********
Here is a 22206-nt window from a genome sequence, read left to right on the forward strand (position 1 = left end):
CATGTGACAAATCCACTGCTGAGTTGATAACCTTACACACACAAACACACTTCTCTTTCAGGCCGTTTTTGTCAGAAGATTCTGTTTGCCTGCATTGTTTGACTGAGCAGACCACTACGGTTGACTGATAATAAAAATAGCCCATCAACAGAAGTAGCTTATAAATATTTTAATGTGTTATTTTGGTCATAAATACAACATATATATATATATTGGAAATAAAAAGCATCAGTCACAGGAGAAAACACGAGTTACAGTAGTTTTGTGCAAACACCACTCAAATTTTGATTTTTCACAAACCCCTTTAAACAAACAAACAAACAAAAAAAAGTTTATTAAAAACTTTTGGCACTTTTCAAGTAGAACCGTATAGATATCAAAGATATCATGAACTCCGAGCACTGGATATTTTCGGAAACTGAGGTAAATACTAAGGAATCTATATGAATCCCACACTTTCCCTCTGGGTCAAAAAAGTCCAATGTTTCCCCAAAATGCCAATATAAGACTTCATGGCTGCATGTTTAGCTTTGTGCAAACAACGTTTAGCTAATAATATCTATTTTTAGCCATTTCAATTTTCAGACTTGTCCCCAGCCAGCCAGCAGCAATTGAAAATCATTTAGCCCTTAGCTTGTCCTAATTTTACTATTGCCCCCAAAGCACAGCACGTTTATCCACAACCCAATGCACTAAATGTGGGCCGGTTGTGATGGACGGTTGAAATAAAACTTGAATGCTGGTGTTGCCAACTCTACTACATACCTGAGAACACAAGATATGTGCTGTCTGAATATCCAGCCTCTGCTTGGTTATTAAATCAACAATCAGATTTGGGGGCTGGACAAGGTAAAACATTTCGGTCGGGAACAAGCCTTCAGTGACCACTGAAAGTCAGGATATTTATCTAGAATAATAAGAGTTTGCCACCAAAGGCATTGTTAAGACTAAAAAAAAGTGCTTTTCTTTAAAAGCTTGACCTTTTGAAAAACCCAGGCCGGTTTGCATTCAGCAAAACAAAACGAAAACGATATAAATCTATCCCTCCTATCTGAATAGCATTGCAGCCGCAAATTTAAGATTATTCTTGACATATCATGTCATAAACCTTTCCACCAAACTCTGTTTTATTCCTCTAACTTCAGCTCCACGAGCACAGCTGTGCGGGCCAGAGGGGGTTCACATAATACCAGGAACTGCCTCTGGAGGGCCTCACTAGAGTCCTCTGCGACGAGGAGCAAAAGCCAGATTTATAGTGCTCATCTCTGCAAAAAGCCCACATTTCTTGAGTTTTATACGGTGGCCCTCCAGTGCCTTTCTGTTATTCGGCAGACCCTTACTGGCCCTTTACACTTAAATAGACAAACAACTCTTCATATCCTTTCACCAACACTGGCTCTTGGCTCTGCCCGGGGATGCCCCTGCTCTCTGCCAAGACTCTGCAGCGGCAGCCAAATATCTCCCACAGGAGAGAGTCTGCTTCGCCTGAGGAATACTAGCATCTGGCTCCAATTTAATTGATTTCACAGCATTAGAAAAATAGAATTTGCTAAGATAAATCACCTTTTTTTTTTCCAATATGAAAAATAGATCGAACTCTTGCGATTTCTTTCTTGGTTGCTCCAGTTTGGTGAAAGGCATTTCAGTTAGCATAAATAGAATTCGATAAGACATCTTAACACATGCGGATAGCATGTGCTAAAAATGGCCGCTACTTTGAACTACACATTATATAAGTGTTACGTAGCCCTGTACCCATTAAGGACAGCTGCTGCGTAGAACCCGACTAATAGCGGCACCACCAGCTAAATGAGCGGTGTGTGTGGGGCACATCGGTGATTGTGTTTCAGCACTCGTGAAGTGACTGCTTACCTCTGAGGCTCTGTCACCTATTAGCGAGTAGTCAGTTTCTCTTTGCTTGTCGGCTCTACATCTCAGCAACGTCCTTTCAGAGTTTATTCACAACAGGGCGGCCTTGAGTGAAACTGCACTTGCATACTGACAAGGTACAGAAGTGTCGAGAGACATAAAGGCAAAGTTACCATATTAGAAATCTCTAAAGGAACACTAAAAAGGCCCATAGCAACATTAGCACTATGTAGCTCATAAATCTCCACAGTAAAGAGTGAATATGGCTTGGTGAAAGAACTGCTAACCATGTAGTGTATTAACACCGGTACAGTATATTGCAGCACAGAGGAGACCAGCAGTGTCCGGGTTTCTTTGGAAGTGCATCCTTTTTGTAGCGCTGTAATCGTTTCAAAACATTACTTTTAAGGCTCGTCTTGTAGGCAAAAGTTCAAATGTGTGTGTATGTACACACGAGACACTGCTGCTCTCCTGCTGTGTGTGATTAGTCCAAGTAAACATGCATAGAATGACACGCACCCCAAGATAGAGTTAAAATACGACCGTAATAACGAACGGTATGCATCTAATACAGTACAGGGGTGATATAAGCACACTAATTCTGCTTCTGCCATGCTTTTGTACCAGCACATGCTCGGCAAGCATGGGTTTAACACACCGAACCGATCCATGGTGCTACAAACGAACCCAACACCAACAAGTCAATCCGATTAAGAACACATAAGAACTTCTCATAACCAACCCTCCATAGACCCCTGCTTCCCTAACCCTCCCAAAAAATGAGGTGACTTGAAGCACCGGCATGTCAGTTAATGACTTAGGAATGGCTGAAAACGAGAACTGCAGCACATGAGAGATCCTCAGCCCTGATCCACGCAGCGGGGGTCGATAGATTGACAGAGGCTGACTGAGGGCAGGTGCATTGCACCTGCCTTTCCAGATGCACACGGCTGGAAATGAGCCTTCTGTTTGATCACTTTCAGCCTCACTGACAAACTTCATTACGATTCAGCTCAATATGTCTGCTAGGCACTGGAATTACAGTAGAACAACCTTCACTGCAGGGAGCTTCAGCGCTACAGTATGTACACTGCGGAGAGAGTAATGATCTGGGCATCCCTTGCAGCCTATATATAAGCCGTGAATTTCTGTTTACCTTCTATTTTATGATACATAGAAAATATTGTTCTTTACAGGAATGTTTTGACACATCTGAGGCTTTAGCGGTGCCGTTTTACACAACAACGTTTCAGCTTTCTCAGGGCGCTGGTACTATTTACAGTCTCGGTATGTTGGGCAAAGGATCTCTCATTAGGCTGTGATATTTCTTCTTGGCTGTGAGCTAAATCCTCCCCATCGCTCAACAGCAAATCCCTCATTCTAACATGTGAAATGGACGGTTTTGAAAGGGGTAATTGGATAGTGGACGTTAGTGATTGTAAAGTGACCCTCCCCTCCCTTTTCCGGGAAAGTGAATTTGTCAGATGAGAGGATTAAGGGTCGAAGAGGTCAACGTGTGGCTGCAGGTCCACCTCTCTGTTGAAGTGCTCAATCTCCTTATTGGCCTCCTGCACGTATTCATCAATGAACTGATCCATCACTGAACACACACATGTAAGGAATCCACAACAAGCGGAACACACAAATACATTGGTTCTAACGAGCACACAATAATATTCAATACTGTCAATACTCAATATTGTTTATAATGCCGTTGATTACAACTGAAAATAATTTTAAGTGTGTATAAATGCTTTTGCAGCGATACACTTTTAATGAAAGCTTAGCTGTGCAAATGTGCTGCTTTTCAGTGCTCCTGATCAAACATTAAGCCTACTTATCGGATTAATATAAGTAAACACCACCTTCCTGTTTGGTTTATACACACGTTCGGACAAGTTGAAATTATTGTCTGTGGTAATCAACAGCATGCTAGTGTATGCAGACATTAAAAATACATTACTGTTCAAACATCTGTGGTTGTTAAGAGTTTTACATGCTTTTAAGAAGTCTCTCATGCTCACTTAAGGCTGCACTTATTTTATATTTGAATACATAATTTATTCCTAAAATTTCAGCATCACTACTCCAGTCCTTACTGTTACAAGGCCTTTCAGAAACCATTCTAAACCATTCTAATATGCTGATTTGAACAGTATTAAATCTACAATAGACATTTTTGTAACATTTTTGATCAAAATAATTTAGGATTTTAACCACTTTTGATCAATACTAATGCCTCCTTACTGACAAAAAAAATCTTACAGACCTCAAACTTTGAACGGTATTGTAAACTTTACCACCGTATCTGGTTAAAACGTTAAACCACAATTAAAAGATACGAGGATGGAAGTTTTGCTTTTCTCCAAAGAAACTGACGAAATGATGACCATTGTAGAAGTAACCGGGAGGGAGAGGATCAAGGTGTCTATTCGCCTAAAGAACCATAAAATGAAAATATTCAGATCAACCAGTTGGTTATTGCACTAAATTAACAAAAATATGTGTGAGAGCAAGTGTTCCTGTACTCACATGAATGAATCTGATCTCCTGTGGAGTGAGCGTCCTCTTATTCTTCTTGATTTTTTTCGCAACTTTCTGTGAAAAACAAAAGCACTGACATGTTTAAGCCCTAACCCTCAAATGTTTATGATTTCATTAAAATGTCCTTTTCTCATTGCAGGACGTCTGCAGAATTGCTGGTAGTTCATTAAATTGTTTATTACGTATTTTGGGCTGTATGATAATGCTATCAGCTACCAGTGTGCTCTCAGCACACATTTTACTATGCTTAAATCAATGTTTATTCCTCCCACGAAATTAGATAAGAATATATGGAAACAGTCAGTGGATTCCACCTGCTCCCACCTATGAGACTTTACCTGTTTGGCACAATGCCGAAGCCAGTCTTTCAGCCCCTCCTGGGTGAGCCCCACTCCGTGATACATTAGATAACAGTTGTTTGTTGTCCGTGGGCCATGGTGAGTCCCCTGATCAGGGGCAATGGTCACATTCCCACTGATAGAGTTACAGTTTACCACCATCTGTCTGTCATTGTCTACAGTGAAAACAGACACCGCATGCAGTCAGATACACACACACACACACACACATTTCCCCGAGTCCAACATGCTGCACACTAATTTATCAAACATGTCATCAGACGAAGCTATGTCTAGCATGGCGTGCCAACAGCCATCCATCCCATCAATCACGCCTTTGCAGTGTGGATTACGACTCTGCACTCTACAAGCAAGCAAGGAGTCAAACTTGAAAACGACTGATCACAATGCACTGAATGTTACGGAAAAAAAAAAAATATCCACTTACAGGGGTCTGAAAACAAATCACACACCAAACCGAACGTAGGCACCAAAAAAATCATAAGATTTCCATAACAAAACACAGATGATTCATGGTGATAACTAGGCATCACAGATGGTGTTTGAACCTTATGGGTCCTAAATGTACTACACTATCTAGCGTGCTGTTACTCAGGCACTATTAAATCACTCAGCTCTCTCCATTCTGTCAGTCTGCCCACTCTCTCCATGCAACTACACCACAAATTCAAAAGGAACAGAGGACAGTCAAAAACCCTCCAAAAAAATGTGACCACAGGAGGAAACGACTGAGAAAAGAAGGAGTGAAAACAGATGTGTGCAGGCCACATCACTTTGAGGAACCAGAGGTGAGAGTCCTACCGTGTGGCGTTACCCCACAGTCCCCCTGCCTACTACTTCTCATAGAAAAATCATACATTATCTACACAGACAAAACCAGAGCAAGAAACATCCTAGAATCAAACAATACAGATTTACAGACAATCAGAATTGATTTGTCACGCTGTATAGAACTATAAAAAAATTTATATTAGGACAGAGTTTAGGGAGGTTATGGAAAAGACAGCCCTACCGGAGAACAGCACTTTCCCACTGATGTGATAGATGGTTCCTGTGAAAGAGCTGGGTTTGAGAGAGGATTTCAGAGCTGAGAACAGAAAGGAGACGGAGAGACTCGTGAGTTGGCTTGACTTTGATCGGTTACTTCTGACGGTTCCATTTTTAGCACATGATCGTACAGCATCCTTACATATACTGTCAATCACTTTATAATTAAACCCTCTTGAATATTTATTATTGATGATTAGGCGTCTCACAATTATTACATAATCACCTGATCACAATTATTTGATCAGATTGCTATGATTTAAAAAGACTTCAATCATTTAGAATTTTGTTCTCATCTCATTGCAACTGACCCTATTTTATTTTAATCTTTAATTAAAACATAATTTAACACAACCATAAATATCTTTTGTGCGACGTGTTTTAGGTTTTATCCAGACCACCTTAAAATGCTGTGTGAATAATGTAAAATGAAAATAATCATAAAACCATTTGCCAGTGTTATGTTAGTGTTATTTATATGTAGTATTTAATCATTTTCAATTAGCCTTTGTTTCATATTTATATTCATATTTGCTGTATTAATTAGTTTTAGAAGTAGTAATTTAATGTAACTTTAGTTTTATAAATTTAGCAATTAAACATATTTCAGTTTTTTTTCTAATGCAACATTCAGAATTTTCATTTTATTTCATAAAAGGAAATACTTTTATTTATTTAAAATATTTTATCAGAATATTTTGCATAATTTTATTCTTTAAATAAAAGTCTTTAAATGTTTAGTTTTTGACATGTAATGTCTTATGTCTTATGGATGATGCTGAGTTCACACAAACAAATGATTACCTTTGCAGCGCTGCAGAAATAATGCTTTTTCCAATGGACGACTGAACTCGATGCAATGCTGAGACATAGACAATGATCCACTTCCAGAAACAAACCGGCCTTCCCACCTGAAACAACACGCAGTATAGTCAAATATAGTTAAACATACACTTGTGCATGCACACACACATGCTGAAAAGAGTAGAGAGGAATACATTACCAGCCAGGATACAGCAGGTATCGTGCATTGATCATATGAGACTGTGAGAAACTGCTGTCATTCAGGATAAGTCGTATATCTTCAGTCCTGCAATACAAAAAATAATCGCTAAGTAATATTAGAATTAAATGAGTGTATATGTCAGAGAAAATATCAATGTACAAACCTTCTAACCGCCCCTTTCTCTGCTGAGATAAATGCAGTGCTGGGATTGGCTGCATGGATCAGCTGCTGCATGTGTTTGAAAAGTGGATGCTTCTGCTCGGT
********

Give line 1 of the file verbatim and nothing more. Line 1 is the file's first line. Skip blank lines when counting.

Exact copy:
Here is a 22206-nt window from a genome sequence, read left to right on the forward strand (position 1 = left end):